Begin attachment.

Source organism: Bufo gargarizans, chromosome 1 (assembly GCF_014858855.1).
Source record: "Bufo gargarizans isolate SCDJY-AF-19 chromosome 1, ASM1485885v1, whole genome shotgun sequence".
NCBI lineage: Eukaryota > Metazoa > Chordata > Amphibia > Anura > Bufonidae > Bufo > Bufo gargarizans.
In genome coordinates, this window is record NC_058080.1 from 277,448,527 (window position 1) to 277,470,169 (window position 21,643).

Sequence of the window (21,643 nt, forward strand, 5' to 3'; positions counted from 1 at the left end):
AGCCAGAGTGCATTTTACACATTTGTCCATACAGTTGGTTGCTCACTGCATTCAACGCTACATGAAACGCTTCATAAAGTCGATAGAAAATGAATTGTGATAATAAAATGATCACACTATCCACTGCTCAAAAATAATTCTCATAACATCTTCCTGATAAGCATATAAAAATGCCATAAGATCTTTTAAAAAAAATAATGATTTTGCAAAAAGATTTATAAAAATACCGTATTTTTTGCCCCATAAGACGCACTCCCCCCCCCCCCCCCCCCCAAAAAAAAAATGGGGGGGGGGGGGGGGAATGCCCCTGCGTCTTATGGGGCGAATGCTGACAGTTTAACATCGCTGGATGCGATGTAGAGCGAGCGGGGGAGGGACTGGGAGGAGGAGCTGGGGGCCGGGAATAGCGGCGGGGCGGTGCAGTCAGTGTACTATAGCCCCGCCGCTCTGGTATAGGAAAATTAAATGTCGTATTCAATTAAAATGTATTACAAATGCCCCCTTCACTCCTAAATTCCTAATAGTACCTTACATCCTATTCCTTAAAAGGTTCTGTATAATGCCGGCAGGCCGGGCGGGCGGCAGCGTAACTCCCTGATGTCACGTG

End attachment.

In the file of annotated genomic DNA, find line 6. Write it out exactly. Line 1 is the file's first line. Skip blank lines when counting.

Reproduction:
AGCCAGAGTGCATTTTACACATTTGTCCATACAGTTGGTTGCTCACTGCATTCAACGCTACATGAAACGCTTCATAAAGTCGATAGAAAATGAATTGTGATAATAAAATGATCACACTATCCACTGCTCAAAAATAATTCTCATAACATCTTCCTGATAAGCATATAAAAATGCCATAAGATCTTTTAAAAAAAATAATGATTTTGCAAAAAGATTTATAAAAATACCGTATTTTTTGCCCCATAAGACGCACTCCCCCCCCCCCCCCCCCCCAAAAAAAAAATGGGGGGGGGGGGGGGGAATGCCCCTGCGTCTTATGGGGCGAATGCTGACAGTTTAACATCGCTGGATGCGATGTAGAGCGAGCGGGGGAGGGACTGGGAGGAGGAGCTGGGGGCCGGGAATAGCGGCGGGGCGGTGCAGTCAGTGTACTATAGCCCCGCCGCTCTGGTATAGGAAAATTAAATGTCGTATTCAATTAAAATGTATTACAAATGCCCCCTTCACTCCTAAATTCCTAATAGTACCTTACATCCTATTCCTTAAAAGGTTCTGTATAATGCCGGCAGGCCGGGCGGGCGGCAGCGTAACTCCCTGATGTCACGTG